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October 18, 2013
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Critics scrutinize budget of proposed rec center at Crown Mountain Park

Editor’s note: This is the final part of a two-part series on the proposed midvalley recreation center at Crown Mountain Park in El Jebel.

Foes of a proposed midvalley recreation center contend there is too much financial risk involved because similar facilities elsewhere in the Roaring Fork Valley require large subsidies to keep them afloat.

“It is a money pit with no bottom,” said a comment submitted by an opponent for inclusion on the “pros and cons” section of the Nov. 5 ballot.

Proponents insist they have taken a conservative approach to the annual operating expense estimates and likely would be able to bank funds for a later date if the need ever arises.

“We do not want to go into cost overruns,” said Bill Reynolds, president of the Crown Mountain Park and Recreation District board of directors. “We don’t want to get into a situation like upvalley.”

The Aspen Recreation Center relies on the city’s general fund to subsidize about half of its annual operations. Revenues raise about $1.12 million annually, while expenses are $2.36 million. The subsidy from the general fund is $1.23 million.

The Glenwood Springs Community Center raises about 56 percent of its $2.04 million in expenses through revenues. It requires an $895,542 annual subsidy.

Both the Aspen and Glenwood Springs facilities include ice rinks. The midvalley plan does not.

Proponents of the midvalley recreation center acknowledge the facility won’t operate in the black. The estimated total cost of operating the proposed 63,000-square-foot recreation center would be $1.46 million annually. Membership dues, fees for classes and rent for facilities would raise about $985,956 per year, or roughly two-thirds of the operating and maintenance expenses, according to the district’s estimates.

Question 4C seeks voter approval of a 2.5-mill property tax levy to raise at least $478,233 annually for the life of the facility to subsidize operations. (The other question on the ballot, 4D, seeks voter approval of $25 million in bonds for construction. The bonds would be repaid through a property tax increase of 5.0 mills.)

Katie Schwoerer, an organizer of the opposition group No on 4C and 4D, said the numbers are flawed. The district is inaccurately counting on initial “honeymoon numbers” to continue well past the recreation center’s initial months, she said. The foes believe the numbers will trail off, leaving a bigger gap for operations and maintenance.

“They never operate in the black,” Schwoerer said. “They have to go back to the taxpayers.”

Foes fear that the facility will be built and that the recreation district would then have to return to voters and say, “We’ve got a great facility, but we need more funds to operate it.”

It’s a part of the debate that’s impossible to resolve prior to the election. Proponents said they dug into the numbers of other recreation centers to come up with their budget and the amount of the required subsidy.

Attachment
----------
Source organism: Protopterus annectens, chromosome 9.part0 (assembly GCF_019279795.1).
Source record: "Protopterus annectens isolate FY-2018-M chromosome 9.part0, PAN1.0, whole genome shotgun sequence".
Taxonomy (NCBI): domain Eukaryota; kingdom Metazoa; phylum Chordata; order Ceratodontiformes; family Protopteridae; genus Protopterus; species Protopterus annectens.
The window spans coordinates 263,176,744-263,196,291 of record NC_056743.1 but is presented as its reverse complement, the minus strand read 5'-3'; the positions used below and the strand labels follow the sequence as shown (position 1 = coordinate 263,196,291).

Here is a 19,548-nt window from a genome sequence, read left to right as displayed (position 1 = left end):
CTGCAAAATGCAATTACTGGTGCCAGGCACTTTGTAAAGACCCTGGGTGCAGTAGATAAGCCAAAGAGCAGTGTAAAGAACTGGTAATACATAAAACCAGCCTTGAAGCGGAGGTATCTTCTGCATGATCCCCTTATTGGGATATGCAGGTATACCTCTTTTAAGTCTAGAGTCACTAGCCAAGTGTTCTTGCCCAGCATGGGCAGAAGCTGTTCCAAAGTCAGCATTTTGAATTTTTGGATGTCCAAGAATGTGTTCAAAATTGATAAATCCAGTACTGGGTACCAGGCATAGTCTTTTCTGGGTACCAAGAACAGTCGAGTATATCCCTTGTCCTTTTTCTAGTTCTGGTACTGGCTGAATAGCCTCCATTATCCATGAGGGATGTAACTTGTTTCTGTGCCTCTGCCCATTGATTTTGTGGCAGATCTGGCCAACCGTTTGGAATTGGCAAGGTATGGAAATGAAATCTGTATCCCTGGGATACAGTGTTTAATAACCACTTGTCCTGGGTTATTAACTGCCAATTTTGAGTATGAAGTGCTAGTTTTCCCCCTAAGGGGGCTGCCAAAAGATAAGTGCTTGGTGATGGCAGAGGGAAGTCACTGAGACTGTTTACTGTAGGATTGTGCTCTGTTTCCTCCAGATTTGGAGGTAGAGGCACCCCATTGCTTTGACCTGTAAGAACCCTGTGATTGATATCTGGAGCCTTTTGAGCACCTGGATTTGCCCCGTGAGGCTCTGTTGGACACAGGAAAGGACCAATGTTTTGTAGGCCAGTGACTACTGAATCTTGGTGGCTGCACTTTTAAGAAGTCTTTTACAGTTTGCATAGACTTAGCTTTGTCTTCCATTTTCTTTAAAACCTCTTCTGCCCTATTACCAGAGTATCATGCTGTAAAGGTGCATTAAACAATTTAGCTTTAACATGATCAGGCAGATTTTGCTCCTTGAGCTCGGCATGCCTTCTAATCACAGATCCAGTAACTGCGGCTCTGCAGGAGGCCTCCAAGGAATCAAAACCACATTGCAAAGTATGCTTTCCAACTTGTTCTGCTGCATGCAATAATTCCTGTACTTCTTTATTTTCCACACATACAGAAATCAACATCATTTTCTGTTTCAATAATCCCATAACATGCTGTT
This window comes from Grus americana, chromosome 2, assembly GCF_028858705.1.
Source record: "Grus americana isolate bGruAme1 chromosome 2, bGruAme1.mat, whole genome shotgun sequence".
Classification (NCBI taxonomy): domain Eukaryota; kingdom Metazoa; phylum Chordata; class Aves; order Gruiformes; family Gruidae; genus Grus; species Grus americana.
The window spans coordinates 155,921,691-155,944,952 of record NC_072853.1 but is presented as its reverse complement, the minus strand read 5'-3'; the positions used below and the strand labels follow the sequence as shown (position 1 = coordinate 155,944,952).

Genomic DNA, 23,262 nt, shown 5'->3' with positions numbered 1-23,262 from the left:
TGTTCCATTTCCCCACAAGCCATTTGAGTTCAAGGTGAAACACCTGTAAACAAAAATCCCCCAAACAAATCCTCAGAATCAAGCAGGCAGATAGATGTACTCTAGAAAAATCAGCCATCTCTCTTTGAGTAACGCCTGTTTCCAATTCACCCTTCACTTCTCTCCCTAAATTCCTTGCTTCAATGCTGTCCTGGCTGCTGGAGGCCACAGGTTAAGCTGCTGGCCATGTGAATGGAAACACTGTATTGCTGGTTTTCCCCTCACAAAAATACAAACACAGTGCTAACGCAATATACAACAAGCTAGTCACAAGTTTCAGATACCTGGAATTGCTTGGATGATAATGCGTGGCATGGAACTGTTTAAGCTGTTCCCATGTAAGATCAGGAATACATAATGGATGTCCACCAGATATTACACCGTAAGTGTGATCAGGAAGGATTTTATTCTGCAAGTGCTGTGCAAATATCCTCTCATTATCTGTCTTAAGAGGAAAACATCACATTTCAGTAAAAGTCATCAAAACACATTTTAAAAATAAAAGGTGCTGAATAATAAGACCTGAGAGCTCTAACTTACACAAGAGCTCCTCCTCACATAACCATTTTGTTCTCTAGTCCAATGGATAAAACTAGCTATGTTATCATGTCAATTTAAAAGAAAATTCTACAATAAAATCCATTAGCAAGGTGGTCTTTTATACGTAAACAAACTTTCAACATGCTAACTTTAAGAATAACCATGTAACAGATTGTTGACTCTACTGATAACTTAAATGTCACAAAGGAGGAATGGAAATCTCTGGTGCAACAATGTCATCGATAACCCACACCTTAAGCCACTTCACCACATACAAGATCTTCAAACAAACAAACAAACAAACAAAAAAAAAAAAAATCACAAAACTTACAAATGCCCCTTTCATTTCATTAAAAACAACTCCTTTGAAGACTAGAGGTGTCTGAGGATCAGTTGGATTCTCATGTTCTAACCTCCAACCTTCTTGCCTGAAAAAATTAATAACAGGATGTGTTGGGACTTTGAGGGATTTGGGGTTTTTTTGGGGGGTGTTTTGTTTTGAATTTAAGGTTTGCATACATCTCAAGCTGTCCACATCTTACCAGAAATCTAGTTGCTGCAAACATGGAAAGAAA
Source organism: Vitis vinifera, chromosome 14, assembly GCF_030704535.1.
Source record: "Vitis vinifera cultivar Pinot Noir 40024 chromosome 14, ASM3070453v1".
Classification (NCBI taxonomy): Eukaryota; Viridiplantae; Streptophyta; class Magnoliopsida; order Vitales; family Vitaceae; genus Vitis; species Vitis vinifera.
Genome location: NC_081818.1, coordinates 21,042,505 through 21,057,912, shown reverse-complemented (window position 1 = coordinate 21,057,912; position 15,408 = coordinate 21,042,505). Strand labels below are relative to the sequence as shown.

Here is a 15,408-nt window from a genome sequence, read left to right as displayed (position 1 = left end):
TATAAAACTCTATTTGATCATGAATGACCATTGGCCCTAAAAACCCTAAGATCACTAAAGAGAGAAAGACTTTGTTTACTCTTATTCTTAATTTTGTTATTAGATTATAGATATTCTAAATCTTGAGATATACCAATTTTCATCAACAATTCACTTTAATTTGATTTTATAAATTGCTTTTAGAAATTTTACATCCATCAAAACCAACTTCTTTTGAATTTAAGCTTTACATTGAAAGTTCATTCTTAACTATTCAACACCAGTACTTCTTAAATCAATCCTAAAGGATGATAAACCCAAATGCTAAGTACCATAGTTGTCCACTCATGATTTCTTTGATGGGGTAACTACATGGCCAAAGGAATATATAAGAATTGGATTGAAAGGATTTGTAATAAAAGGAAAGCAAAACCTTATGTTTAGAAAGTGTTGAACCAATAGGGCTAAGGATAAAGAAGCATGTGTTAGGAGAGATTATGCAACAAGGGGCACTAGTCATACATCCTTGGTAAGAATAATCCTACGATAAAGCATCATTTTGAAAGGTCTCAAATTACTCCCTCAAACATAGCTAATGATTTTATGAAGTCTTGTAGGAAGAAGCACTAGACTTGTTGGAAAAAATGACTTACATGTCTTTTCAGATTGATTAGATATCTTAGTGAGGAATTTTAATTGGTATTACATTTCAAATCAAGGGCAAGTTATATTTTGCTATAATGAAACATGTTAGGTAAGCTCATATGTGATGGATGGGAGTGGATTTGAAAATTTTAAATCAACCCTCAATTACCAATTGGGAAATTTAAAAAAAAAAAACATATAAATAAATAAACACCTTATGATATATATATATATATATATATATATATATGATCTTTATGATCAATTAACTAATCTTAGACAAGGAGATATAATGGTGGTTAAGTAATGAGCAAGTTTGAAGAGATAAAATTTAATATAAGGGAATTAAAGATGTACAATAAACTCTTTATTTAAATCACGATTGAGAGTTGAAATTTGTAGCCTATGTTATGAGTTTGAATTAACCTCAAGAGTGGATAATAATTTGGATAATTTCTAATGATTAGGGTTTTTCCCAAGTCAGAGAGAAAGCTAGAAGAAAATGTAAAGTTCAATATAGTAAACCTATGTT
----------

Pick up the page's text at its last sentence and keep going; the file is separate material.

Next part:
The Crown Mountain Park and Recreation District contends in campaign materials that it actually would collect a surplus of funds for the annual property tax for operations and maintenance rather than require a bigger subsidy. The surplus funds would be banked in a reserve fund and used if use changes.

The property tax wouldn’t entitle property owners to admission to the recreation center. The current projections are that the adult, in-district fee for admission would be $54 per month or the discounted amount of $540 for an annual pass. A four-month pass for fitness classes would be sold for $120, according to the district’s current estimate.

On an annual basis, that would be $900 to use the swimming pools and other facilities and to take a couple of classes per week, such as spinning. That is in addition to whatever greater property tax would be paid for homeowners or increased rent for renters resulting from the property tax hike.

Seniors 70 and older who live in the district would get free admission, but they would be required to pay to attend classes.

An in-district family would pay $864 for an annual pass and $240 for a four-month pass for classes.

All told, the district anticipates that passes would raise about $675,480 annually.

Andy Wiessner, another organizer of the opposition group, said if those funds don’t materialize, the recreation center would either be forced to make reductions to cut expenses or go back to voters. It’s a risk he advises taxpayers not to take.

District officials counter by saying they have done their homework. They seek voters’ trust.

Mail ballots for the Nov. 5 election started arriving this week. The Crown Mountain Park and Recreation District stretches from Old Snowmass to the Eagle-Garfield county line. It includes Basalt, El Jebel, Sopris Village, Blue Lake and Summit Vista as well as parts of Missouri Heights and the Fryingpan Valley.

scondon@aspentimes.com


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The Aspen Times Updated Oct 18, 2013 09:50AM Published Oct 18, 2013 12:36PM Copyright 2013 The Aspen Times. All rights reserved. This material may not be published, broadcast, rewritten or redistributed.